Hastings in 1838
HASTINGS, a parliamentary borough and the chief town of the rape to which it gives name, is situated in the hundred of Guestling and county of Sussex, 64 miles south-east from London. Hastings is a town of considerable antiquity, but nothing is known with certainty respecting its origin, or whence it derived its present name. Dalaway, in his ‘History of Western Sussex,’ says, ‘In 893 the Danes, in 250 ships, commanded by the pirate Hastinges landed at the mouth of the river Rother, near Romney Marsh, and immediately possessed themselves of Apuldore, where and at Hastings (so called from their leader) they constructed forts and ravaged all the coast to the westward of the country,’ but it is probable that the town had an earlier origin, as in the reign of Athelstane, A.D. 924, it was a place of sufficient importance to have a mint. Edward the Confessor granted it a charter, and several other kings did the same down to James II, but the governing charter is that of Queen Elizabeth, dated 1588, and subsequently confirmed and enlarged by Charles II.
The borough council consists of a mayor, six aldermen, and eighteen councillors, and the style of the corporation is the ‘Mayor, Jurats, and Commonalty of the town and port of Hastings in the county of Sussex.’ (5 and 6 William IV, cap.76.) Hastings has returned two members to parliament since the reign of Edward III. It is one of the Cinque-ports, and is next in importance to Dover, the chief of those ancient communities. The town is pleasantly situated on the sea-coast, in a hollow, sheltered on every side, except the south, by lofty hills, and of late years been much resorted to during the bathing season. It consists principally of two streets, running nearly north and south, and separated by a small stream called the Bourne, which runs into the sea.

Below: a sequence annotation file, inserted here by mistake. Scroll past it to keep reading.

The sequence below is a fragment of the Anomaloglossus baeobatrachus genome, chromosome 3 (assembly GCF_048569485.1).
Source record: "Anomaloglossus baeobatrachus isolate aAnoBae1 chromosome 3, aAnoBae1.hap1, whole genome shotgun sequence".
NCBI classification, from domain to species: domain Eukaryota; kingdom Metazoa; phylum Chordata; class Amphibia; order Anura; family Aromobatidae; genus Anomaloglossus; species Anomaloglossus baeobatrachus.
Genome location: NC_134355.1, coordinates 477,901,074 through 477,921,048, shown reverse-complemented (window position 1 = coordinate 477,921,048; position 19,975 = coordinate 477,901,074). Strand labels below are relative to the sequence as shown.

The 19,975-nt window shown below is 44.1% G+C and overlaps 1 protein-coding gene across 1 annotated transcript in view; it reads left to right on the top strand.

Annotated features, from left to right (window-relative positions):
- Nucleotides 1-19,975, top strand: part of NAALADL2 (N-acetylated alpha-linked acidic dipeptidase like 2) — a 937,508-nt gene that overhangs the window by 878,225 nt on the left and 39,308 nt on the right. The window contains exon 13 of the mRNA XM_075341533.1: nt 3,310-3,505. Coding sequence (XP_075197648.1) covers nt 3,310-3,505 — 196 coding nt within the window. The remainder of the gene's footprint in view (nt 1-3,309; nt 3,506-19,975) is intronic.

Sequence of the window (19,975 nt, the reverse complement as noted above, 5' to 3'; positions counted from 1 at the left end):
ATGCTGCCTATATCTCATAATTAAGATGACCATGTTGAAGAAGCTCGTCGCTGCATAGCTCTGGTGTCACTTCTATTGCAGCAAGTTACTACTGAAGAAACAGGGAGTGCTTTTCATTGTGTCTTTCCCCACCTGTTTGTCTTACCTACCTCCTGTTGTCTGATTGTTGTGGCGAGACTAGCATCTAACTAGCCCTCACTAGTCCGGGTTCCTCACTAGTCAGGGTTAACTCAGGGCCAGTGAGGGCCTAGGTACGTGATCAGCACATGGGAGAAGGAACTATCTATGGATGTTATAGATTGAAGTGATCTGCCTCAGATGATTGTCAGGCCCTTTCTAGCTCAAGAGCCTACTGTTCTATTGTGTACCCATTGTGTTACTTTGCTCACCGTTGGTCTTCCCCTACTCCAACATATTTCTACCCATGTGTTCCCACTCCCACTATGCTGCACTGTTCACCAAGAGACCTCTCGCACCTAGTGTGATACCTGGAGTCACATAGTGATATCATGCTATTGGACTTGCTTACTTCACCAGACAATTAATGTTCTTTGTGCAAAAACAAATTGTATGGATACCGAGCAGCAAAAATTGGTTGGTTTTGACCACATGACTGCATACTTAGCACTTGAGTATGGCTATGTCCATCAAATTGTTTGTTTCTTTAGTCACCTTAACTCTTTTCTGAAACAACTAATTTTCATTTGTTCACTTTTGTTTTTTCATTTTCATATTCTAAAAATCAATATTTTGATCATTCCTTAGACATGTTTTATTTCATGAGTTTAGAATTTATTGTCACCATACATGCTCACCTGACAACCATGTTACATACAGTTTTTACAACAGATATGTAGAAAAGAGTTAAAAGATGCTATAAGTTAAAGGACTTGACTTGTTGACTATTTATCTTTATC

To the westward of the town, upon a lofty cliff, are the ruins of an ancient fortress, supposed to have been erected prior to the Norman conquest. The town-hall, recently rebuilt, is a handsome structure, supported on arches, with a market-place beneath it ; but the gaol is small and inconvenient. There are five principal hotels, which are said to be generally well conducted. The places of amusement and public resort are numerous, and comprise the theatre, marine parade, Royal Pelham Arcade, &c., besides subscription libraries.
The inhabitants are chiefly employed in the coasting trade and fisheries, but a considerable number are engaged in boat-building and in the making of lime. The kilns are situated to the west of the town, and produce on an average 120,000 bushels a year. Hastings is in the diocese of Chichester. There are two churches, both very ancient edifices, dedicated to All Saints and St. Clement. The living is a rectory, with an average net income of £300.
The port is divided into eight parishes, the aggregate population of which, in 1831, was 10,097. There is a school for the education of boys, founded and endowed by the Reverend William Parker in 1619, and another founded and endowed by James Saunders, Esq., in 1708. The average yearly income of Parker’s charity is about £210, that of Saunders is about £240.
About a mile to the west of Hastings is situated the new and well built town of St. Leonard’s. The principal range of buildings extends along the coast, about three-fourths of a mile in length, and is fronted by a very beautiful esplanade. As the town was only commenced in 1828, the public buildings are not yet very numerous. There is however abundant accommodation for visits, and the three principal hotels are erected upon a very splendid scale.